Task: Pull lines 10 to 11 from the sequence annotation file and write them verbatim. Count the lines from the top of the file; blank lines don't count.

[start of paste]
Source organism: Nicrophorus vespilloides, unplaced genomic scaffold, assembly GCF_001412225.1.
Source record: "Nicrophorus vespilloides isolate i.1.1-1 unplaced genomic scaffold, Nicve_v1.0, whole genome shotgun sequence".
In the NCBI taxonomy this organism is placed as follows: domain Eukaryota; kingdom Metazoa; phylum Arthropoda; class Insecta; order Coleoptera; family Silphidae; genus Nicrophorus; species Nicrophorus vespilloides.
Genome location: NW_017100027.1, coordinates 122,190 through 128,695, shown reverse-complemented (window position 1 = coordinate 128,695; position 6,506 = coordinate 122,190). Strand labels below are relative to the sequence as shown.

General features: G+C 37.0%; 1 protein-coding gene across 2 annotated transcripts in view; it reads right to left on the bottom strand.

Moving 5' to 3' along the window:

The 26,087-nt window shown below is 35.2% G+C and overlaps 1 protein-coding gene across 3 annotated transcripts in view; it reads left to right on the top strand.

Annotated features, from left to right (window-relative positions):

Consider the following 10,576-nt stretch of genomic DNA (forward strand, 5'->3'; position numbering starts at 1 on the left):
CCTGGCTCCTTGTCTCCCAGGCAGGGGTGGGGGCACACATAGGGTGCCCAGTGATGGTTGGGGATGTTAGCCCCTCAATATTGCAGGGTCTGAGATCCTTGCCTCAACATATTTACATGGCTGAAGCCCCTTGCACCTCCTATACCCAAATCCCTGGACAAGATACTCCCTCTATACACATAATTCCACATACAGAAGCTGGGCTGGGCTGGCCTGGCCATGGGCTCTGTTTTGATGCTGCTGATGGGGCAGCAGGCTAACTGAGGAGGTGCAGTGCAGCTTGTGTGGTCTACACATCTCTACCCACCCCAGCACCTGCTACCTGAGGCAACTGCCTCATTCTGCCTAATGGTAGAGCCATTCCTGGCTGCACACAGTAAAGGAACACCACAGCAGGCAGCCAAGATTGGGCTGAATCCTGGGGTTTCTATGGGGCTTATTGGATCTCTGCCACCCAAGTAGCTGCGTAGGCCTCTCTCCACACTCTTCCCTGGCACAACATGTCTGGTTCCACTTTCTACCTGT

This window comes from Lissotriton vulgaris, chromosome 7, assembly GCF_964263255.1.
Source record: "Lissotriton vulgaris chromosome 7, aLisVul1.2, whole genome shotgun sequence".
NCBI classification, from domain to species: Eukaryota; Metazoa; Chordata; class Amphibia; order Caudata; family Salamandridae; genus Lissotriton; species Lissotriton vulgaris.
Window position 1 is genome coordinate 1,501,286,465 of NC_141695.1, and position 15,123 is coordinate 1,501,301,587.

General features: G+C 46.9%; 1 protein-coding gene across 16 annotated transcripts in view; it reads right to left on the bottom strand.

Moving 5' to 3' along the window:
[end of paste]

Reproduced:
CCTGGCTCCTTGTCTCCCAGGCAGGGGTGGGGGCACACATAGGGTGCCCAGTGATGGTTGGGGATGTTAGCCCCTCAATATTGCAGGGTCTGAGATCCTTGCCTCAACATATTTACATGGCTGAAGCCCCTTGCACCTCCTATACCCAAATCCCTGGACAAGATACTCCCTCTATACACATAATTCCACATACAGAAGCTGGGCTGGGCTGGCCTGGCCATGGGCTCTGTTTTGATGCTGCTGATGGGGCAGCAGGCTAACTGAGGAGGTGCAGTGCAGCTTGTGTGGTCTACACATCTCTACCCACCCCAGCACCTGCTACCTGAGGCAACTGCCTCATTCTGCCTAATGGTAGAGCCATTCCTGGCTGCACACAGTAAAGGAACACCACAGCAGGCAGCCAAGATTGGGCTGAATCCTGGGGTTTCTATGGGGCTTATTGGATCTCTGCCACCCAAGTAGCTGCGTAGGCCTCTCTCCACACTCTTCCCTGGCACAACATGTCTGGTTCCACTTTCTACCTGT

This window comes from Lissotriton vulgaris, chromosome 7, assembly GCF_964263255.1.